* Ecclestone says Formula One rules must change
* Assures leaders Mercedes they will not be penalised (Adds Montezemolo comments)
By Alan Baldwin
MANAMA, April 6 (Reuters) - Formula One needs to make rule changes to placate angry fans but leaders Mercedes must not be punished for doing a better job than their rivals, commercial supremo Bernie Ecclestone said on Sunday.
"Mercedes, without any doubt, have done a better job and they shouldn't be punished for doing a good job. We shouldn't change the regulations to punish them," he told reporters at the Bahrain Grand Prix.
The ditching of the ear-splitting old V8 engines and ushering in of a quieter V6 turbo era, with an emphasis on fuel economy and hybrid technology, has upset some spectators and promoters.
Ferrari and champions Red Bull, both playing catch-up to the Mercedes-powered teams, have been outspoken in their criticism and demands for change - with rivals accusing them of playing politics to mask their failings.
Ecclestone talked to International Automobile Federation (FIA) president Jean Todt and Ferrari president Luca di Montezemolo at the Sakhir circuit.
"We have to (change), for sure. I don't think the way things are at the moment are acceptable to the public," the Briton said. "People buying tickets to come here, or go somewhere else, are expecting to see what Formula One used to be.
"What is important is that the teams know the problem, and the engine manufacturers know the problem, and they're trying to sort it," added Ecclestone, who said promoters were fretting about ticket sales.
He ruled out a suggestion, that has been raised by Montezemolo in the past, for races to be shortened but said the noise could be addressed and the fuel allowance of 100kg increased to 110kg.
Montezemolo, surrounded by a scrum of reporters when he arrived later, said changing the 'music' of the engines and allowing more fuel were steps in the right direction in the short term.
"I fully understand the Mercedes position," said the Italian, accepting also that Ferrari needed to be more competitive under the existing rules.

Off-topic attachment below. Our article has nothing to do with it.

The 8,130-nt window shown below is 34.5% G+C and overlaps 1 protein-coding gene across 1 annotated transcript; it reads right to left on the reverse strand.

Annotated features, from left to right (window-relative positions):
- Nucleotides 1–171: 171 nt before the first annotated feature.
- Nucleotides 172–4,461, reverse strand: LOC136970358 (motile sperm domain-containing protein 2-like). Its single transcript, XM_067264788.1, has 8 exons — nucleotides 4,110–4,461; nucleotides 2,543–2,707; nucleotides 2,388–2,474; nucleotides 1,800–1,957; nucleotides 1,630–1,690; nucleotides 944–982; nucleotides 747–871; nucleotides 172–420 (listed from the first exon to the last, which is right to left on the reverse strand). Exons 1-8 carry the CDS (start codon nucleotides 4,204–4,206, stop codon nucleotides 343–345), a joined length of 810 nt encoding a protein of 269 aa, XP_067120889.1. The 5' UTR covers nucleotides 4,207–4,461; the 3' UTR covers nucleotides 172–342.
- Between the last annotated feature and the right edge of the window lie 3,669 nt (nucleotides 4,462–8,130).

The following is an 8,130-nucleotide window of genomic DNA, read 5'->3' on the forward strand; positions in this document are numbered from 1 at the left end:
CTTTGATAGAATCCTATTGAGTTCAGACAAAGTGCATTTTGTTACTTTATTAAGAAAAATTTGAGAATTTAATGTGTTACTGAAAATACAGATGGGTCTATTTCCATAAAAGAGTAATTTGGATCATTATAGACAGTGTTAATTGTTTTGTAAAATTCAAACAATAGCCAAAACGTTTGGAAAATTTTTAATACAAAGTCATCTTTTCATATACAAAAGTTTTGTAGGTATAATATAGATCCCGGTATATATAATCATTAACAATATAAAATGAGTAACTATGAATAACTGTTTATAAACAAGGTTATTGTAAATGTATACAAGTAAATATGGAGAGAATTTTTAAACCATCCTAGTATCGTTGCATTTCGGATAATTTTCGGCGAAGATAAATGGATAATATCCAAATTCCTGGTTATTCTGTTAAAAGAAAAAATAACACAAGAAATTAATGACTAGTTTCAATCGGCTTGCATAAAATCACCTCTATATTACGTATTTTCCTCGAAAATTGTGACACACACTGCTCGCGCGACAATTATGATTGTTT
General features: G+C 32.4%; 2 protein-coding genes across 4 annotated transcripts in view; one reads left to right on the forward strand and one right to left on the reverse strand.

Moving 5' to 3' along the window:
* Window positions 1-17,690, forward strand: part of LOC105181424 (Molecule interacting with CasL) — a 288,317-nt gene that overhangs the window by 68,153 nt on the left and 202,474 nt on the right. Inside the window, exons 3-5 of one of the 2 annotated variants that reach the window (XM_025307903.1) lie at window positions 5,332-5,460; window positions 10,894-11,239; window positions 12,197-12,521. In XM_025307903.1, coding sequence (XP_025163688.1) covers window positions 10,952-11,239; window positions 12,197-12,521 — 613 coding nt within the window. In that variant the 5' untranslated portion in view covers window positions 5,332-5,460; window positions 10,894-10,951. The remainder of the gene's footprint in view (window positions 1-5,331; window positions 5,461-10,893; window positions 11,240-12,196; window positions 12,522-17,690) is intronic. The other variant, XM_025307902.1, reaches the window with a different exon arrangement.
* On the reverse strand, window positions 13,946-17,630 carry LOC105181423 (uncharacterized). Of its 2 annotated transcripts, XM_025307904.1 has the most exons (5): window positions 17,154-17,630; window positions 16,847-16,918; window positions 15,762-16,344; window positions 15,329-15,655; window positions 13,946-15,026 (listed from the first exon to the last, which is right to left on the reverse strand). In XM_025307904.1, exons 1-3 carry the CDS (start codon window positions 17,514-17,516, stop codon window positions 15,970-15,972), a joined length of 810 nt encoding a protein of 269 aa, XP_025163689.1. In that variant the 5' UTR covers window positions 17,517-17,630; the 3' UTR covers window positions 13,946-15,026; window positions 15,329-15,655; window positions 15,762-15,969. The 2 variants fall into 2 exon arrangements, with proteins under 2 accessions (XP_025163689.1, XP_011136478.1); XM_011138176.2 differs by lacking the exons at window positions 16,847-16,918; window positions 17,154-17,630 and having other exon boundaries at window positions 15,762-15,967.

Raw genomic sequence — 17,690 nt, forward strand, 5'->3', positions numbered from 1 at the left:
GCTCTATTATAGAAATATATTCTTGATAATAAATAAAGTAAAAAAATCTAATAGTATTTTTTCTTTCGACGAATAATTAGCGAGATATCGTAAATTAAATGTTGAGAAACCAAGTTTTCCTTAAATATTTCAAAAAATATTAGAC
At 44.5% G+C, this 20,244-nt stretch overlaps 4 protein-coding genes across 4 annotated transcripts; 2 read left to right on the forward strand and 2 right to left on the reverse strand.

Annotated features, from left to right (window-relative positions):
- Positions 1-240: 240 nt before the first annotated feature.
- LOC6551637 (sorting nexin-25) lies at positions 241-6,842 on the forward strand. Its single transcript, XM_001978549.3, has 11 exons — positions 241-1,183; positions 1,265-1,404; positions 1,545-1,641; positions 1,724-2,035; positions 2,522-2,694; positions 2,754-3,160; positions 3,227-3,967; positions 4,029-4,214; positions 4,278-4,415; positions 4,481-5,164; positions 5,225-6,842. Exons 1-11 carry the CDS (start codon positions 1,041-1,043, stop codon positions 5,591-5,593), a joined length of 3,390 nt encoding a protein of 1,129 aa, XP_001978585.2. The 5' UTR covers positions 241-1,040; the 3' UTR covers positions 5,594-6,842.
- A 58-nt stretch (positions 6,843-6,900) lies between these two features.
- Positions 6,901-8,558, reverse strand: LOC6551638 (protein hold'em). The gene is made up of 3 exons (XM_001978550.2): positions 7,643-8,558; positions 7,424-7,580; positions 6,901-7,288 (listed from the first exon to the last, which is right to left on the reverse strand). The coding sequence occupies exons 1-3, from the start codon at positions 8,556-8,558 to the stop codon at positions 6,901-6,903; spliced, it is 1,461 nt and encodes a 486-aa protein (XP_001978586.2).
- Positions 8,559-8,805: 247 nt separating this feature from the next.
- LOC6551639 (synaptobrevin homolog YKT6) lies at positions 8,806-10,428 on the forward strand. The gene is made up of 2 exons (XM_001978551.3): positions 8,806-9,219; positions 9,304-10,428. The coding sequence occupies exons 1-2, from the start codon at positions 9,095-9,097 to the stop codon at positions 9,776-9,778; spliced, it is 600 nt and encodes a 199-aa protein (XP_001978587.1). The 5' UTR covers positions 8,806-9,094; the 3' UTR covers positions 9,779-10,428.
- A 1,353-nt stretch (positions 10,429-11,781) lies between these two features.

"It's not a question to change the rules now. But for the future, it's a different situation," he added.
"We have to look ahead and change something without interfering with today's rules because if somebody is in the lead, as is Mercedes, it's absolutely correct not to change something now."
Ecclestone has been a long-standing critic of the new engines but he recognised the technology and amount of power they produced from so little fuel was "incredible".
"But I don't think that's Formula One business. They should do it in touring cars or something, but not in Formula One," the supremo told reporters.
He said Mercedes, who have won the first two races from pole position, would lead the way off the track as well as on it without their performance being compromised.
"Mercedes are going to be behind it (the change). I think they'll be the leaders," he said. "We can do these things without them particularly doing that (losing their advantage)," said the Briton.
"I think everybody is complaining, even Mercedes. They don't like people not being happy."
Some senior team officials have accused rivals of talking down the sport, or 'doing a Ratner' - an allusion to the British jeweller who mocked his own products in a 1991 speech and saw his business lose 500 million pounds ($829.50 million) in value.
Ecclestone disagreed with that assessment: "People have an opinion, that's all," he said.
($1 = 0.6028 pounds) (Editing by John O'Brien and Pritha Sarkar)
- Formula One